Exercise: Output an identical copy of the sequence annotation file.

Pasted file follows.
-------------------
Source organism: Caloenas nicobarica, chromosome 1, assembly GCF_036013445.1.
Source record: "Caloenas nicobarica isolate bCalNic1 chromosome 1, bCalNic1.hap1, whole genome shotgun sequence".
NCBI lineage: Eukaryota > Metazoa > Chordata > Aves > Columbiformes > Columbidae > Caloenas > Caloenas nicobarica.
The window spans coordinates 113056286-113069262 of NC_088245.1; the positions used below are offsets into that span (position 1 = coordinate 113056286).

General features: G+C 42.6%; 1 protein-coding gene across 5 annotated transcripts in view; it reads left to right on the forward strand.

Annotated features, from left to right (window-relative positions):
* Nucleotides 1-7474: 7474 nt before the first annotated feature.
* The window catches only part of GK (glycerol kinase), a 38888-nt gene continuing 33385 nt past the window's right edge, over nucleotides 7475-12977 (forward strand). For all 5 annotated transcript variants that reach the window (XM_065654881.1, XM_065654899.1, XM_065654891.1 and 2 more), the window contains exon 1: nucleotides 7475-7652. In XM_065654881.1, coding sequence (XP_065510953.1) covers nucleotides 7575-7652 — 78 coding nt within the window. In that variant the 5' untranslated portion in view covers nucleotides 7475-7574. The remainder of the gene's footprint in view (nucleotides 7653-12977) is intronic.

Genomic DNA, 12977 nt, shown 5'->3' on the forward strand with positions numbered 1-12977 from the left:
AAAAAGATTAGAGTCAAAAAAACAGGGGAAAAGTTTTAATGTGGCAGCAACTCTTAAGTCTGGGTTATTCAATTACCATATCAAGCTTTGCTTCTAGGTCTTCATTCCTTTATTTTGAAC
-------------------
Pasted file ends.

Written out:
Source organism: Caloenas nicobarica, chromosome 1, assembly GCF_036013445.1.
Source record: "Caloenas nicobarica isolate bCalNic1 chromosome 1, bCalNic1.hap1, whole genome shotgun sequence".
NCBI lineage: Eukaryota > Metazoa > Chordata > Aves > Columbiformes > Columbidae > Caloenas > Caloenas nicobarica.
The window spans coordinates 113056286-113069262 of NC_088245.1; the positions used below are offsets into that span (position 1 = coordinate 113056286).

General features: G+C 42.6%; 1 protein-coding gene across 5 annotated transcripts in view; it reads left to right on the forward strand.

Annotated features, from left to right (window-relative positions):
* Nucleotides 1-7474: 7474 nt before the first annotated feature.
* The window catches only part of GK (glycerol kinase), a 38888-nt gene continuing 33385 nt past the window's right edge, over nucleotides 7475-12977 (forward strand). For all 5 annotated transcript variants that reach the window (XM_065654881.1, XM_065654899.1, XM_065654891.1 and 2 more), the window contains exon 1: nucleotides 7475-7652. In XM_065654881.1, coding sequence (XP_065510953.1) covers nucleotides 7575-7652 — 78 coding nt within the window. In that variant the 5' untranslated portion in view covers nucleotides 7475-7574. The remainder of the gene's footprint in view (nucleotides 7653-12977) is intronic.

Genomic DNA, 12977 nt, shown 5'->3' on the forward strand with positions numbered 1-12977 from the left:
AAAAAGATTAGAGTCAAAAAAACAGGGGAAAAGTTTTAATGTGGCAGCAACTCTTAAGTCTGGGTTATTCAATTACCATATCAAGCTTTGCTTCTAGGTCTTCATTCCTTTATTTTGAAC